vStorage APIs for Array Integration

What Does vStorage APIs for Array Integration Mean?

vStorage APIs for Array Integration (VAAI) is an application program interface (API) framework designed by VMware. VAAI framework lets the ESX/ESXi host offload some storage functions directly to the storage array instead of processing the data on its own.


For example, a standard operation deployment of a virtual machine (VM) from its template demands the ESX/ESXi host read the data from the template by means of the storage protocol in use, then write the data to the storage while cloning the VM. Utilization of VAAI allows these operations to be offloaded to the storage array, reducing the majority of repetitive read-writes. Operations are completed more quickly, resulting in minimal overhead for central processing units (CPU).

Techopedia Explains vStorage APIs for Array Integration

With the introduction of support for block-based storage systems (iSCSI or Fibre Channel) in vSphere 4, the VAAI includes the following parts:

  • Copy offload allows the storage system to make full data copies inside the array, as well as offload that chore from the ESX server.
  • Hardware-aided locking allows vCenter to offload SCSI commands from the ESX server into the storage system. This helps the array potentially manage the locking mechanism when the system carries out data updates.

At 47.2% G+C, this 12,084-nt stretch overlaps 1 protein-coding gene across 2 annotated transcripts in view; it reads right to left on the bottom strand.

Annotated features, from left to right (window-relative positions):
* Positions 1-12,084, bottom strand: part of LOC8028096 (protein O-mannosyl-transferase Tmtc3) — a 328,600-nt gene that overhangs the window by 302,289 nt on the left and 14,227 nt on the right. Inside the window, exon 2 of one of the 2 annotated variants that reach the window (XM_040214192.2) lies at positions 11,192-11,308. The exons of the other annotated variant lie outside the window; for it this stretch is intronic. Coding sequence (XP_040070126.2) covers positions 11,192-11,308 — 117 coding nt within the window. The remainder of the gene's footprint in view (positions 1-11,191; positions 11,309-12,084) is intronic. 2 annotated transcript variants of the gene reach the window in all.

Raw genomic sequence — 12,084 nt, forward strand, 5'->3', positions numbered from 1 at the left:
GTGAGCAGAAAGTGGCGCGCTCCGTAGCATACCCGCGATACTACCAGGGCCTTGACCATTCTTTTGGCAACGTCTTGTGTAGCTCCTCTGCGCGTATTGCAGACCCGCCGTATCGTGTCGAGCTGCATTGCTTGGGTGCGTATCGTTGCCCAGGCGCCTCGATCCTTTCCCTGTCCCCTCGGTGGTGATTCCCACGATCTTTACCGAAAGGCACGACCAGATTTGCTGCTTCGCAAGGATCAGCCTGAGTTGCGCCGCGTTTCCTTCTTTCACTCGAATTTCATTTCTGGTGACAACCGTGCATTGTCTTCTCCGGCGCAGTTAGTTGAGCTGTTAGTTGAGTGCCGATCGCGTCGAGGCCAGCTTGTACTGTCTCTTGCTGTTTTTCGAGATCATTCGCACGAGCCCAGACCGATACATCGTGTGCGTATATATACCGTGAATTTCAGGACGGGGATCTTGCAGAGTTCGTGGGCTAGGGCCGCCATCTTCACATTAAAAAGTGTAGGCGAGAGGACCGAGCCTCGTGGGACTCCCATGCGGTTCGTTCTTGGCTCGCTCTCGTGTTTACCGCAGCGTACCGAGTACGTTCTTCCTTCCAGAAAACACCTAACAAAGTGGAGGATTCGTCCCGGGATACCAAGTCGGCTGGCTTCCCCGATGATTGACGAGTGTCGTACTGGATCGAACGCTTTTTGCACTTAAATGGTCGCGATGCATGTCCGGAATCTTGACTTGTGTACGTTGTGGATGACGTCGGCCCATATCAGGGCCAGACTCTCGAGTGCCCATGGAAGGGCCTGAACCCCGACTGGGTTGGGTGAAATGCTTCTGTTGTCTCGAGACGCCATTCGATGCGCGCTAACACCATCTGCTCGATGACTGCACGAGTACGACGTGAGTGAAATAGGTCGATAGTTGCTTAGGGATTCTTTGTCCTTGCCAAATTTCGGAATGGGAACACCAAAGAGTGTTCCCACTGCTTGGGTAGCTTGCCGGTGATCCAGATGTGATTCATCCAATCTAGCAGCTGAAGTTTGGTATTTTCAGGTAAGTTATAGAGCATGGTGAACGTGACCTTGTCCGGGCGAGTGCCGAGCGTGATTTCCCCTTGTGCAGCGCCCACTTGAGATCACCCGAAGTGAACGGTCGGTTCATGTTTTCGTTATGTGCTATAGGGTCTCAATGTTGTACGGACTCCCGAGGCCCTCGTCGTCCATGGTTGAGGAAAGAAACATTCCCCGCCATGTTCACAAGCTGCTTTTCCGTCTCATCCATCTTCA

The thin provisioning improvements from VAAI permit storage arrays that utilize thin provisioning to retrieve blocks of space as soon as a virtual disk is deleted. They also help to offset the possible risk of a thinly provisioned storage array from running out of space.

The thinly provisioned storage systems that support the VAAI of vSphere 5 receive advance warnings once space thresholds are hit. Additionally, VAAI allows mechanisms to pause virtual machines for a specific time period when all available space runs out. This gives admins enough time to add required storage or move the VM to another array.


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Margaret Rouse is an award-winning technical writer and teacher known for her ability to explain complex technical subjects to a non-technical, business audience. Over the past twenty years her explanations have appeared on TechTarget websites and she's been cited as an authority in articles by the New York Times, Time Magazine, USA Today, ZDNet, PC Magazine and Discovery Magazine.Margaret's idea of a fun day is helping IT and business professionals learn to speak each other’s highly specialized languages. If you have a suggestion for a new definition or how to improve a technical explanation, please email Margaret or contact her…